Alcestis


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Alcestis

(ălsĕs`tĭs), in Greek mythology, daughter of PeliasPelias
, in Greek mythology, usurper of the throne of Iolcus. He was the son of Tyro and Poseidon and the twin brother of Neleus. After his birth his mother married Cretheus, king of Iolcus, and gave birth to Aeson.
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. She was won in marriage by Admetus, who fulfilled her father's condition that her suitor come for her in a chariot pulled by a wild boar and a lion. So great was her devotion that when Admetus was granted life by the gods if someone would die in his place, she willingly gave her life. In some myths Hercules rescued her from the dead; in others Persephone was so touched that she reunited husband and wife. The legend was dramatized by Euripides in his play Alcestis, which became the basis for operas by Gluck, Handel, and others, and by Thornton Wilder in his play A Life in the Sun.

Alcestis

after dying in place of her husband, she is brought back from the dead by Heracles. [Gk. Drama: Alcestis]

Alcestis

offered self up to die in the stead of Admetus. [Gk. Myth.: Leach, 11]
References in periodicals archive ?
5) 'Representations from the myth of Alcestis are rarely
The author's insight into Brough's Medea and Talfourd's Alcestis within the backdrop of the mid-Victorian debates and press coverage of divorce legislation reveals the influence of Victorian journalism on the reception of the plays.
This is true also of the Oxford Classical Drama Society, which was founded in 1880, and mounted similar performances, including Euripides's Alcestis, with music by Charles H.
In Alcestis of Euripides the Thessalian king Admetus for his hospitality is granted by Apollo freedom from death, but Admetus must find someone to take his place when Death has come to claim him.
2) No me extendere en este apartado de indudable interes, pues prefiero centrarme en Alcestis, la primera pieza conservada del tragediografo de Salamina, vista a la luz de la citada obra pseudoapolodorea.
30) Ver a Esquilo, Agamenon, 1022, 199; Euripides, Alcestis 3-4, 13.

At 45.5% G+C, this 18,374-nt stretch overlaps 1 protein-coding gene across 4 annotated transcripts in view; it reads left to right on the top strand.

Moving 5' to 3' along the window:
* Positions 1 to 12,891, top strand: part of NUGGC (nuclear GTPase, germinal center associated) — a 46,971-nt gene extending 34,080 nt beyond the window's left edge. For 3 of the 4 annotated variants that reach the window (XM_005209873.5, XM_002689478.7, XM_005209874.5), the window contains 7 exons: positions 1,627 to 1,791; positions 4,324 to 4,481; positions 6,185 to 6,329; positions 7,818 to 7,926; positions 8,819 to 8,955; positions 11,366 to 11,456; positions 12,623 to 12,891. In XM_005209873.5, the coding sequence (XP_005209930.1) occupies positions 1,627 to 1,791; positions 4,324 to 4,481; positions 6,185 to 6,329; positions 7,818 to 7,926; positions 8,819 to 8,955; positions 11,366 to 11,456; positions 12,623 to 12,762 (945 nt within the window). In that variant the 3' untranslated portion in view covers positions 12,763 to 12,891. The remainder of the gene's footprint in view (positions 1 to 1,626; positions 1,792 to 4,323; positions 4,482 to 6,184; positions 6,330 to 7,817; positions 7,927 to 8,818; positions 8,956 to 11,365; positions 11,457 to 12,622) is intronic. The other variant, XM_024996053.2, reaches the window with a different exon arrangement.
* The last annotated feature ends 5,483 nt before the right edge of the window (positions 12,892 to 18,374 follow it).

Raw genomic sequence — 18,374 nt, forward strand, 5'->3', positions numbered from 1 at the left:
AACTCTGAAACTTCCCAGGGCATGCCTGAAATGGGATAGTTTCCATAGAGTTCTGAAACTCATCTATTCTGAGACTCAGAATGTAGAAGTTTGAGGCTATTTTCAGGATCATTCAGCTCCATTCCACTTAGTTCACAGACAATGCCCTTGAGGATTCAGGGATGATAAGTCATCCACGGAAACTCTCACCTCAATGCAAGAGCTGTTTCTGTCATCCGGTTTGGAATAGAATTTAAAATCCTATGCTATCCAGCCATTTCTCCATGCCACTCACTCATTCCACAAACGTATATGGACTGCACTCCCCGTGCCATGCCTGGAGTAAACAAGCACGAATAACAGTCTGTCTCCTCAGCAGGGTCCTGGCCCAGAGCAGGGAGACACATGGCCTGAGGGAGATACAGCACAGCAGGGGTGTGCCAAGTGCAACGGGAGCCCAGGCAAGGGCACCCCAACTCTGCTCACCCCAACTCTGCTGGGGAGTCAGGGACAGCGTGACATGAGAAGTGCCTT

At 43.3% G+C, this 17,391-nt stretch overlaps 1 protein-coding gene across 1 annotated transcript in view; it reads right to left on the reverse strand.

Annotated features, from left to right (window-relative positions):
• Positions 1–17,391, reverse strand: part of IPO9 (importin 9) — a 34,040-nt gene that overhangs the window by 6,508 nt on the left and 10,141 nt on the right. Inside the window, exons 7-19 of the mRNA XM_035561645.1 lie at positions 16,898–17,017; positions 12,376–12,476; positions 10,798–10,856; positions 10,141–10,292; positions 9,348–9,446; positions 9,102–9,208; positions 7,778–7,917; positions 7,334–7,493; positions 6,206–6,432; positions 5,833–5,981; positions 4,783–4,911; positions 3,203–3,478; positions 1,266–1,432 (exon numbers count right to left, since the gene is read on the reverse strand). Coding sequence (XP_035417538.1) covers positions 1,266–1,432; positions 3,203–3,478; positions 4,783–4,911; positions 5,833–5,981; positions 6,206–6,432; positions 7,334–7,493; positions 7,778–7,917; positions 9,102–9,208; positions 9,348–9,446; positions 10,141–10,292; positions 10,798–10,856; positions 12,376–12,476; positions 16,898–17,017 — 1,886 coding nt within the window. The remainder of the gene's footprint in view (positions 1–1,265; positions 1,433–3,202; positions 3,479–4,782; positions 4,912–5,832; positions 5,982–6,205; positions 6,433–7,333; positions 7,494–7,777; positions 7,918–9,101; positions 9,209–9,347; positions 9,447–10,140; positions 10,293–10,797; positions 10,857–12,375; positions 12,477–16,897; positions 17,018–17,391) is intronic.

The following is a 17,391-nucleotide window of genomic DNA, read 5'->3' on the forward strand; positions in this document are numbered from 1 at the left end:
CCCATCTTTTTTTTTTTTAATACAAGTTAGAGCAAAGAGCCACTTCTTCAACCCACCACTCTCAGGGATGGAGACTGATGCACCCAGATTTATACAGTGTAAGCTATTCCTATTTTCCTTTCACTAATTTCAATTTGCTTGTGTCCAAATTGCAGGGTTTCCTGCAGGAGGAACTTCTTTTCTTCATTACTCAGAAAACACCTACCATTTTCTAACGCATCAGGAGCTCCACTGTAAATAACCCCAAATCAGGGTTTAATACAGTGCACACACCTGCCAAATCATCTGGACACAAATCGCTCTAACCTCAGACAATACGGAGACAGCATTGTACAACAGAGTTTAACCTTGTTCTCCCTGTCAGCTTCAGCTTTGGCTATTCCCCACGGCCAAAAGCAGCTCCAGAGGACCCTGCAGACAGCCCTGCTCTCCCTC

Although famous for his portraits of the vicious women of the ancient myths--the murderous Medea and the lustful Phaedra--Euripides also created portraits of virtuous wives, among them the selfless Alcestis, who dies to save her husband's life, a Euripidean heroine Milton lauds in his sonnet to his own virtuous wife.
He integrates narratological insights into the plot of Euripides' Alcestis with mythological and religious views of the staged events, thereby highlighting the need for a multi-disciplinary and multi-modal narratology of drama.
En virtud de este logos-natural el hombre y la mujer pueden llegar a las mismas alturas de excelencia: El Coro eleva a Alcestis a la misma gloria de los heroes homericos, cuando se refiere a ella con el termino heroico [TEXTO IRREPRODUCIBLE EN ASCII]' v.
Alem do teatro, com a composicao de duas tragedias, Jephthes e Baptistes, e a traducao latina de duas gregas, Medeia e Alcestis, de Euripides, quando era docente no colegio de la Guyenne em Bordeus, Buchanan evidenciou igualmente o seu talento na satira, em obras como Franciscanus e Frater Fraterrimi, onde assoma a sua veia de reformador no ataque as instituicoes catolicas e, no dominio da prosa, nao pode ficar sem referencia a sua Rerum Scoticarum Historia, publicada no ano da sua morte e que permaneceu como o padrao da historia da Escocia ate finais do seculo XVIII.
En cambio, a Orfeo, el hijo de Eagro, lo despidieron del Hades sin lograr nada, tras haberle mostrado un fantasma de su mujer, en cuya busqueda habia llegado, pero sin entregarsela, ya que lo consideraban un pusilanime, como citaredo que era, y no se atrevio a morir por amor como Alcestis, sino que se las arreglo para entrar vivo en el Hades.